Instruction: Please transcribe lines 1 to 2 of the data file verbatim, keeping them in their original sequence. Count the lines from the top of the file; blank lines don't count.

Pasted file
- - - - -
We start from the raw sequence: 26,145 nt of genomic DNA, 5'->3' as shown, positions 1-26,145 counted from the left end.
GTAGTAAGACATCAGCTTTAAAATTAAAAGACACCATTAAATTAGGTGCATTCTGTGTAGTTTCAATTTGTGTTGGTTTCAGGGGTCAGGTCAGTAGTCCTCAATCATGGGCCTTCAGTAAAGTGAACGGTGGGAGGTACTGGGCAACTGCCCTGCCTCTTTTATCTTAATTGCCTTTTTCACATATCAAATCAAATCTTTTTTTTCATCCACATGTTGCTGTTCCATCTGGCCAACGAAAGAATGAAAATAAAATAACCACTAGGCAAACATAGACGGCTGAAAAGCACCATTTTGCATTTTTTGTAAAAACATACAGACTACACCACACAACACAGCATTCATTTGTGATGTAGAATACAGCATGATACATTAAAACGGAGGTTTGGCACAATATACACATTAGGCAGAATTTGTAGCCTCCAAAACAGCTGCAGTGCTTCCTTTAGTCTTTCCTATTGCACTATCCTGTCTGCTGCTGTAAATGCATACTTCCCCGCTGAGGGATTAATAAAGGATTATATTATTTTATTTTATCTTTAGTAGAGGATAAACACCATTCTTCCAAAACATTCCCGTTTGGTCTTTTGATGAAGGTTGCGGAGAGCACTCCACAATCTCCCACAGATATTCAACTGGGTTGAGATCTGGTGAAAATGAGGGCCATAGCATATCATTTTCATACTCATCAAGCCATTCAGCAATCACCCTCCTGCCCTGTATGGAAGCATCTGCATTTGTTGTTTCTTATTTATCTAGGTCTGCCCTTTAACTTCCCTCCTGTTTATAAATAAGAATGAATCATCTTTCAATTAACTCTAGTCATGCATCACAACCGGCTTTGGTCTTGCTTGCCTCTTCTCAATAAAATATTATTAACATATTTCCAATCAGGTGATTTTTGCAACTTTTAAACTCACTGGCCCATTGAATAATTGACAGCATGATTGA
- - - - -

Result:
We start from the raw sequence: 26,145 nt of genomic DNA, 5'->3' as shown, positions 1-26,145 counted from the left end.
GTAGTAAGACATCAGCTTTAAAATTAAAAGACACCATTAAATTAGGTGCATTCTGTGTAGTTTCAATTTGTGTTGGTTTCAGGGGTCAGGTCAGTAGTCCTCAATCATGGGCCTTCAGTAAAGTGAACGGTGGGAGGTACTGGGCAACTGCCCTGCCTCTTTTATCTTAATTGCCTTTTTCACATATCAAATCAAATCTTTTTTTTCATCCACATGTTGCTGTTCCATCTGGCCAACGAAAGAATGAAAATAAAATAACCACTAGGCAAACATAGACGGCTGAAAAGCACCATTTTGCATTTTTTGTAAAAACATACAGACTACACCACACAACACAGCATTCATTTGTGATGTAGAATACAGCATGATACATTAAAACGGAGGTTTGGCACAATATACACATTAGGCAGAATTTGTAGCCTCCAAAACAGCTGCAGTGCTTCCTTTAGTCTTTCCTATTGCACTATCCTGTCTGCTGCTGTAAATGCATACTTCCCCGCTGAGGGATTAATAAAGGATTATATTATTTTATTTTATCTTTAGTAGAGGATAAACACCATTCTTCCAAAACATTCCCGTTTGGTCTTTTGATGAAGGTTGCGGAGAGCACTCCACAATCTCCCACAGATATTCAACTGGGTTGAGATCTGGTGAAAATGAGGGCCATAGCATATCATTTTCATACTCATCAAGCCATTCAGCAATCACCCTCCTGCCCTGTATGGAAGCATCTGCATTTGTTGTTTCTTATTTATCTAGGTCTGCCCTTTAACTTCCCTCCTGTTTATAAATAAGAATGAATCATCTTTCAATTAACTCTAGTCATGCATCACAACCGGCTTTGGTCTTGCTTGCCTCTTCTCAATAAAATATTATTAACATATTTCCAATCAGGTGATTTTTGCAACTTTTAAACTCACTGGCCCATTGAATAATTGACAGCATGATTGA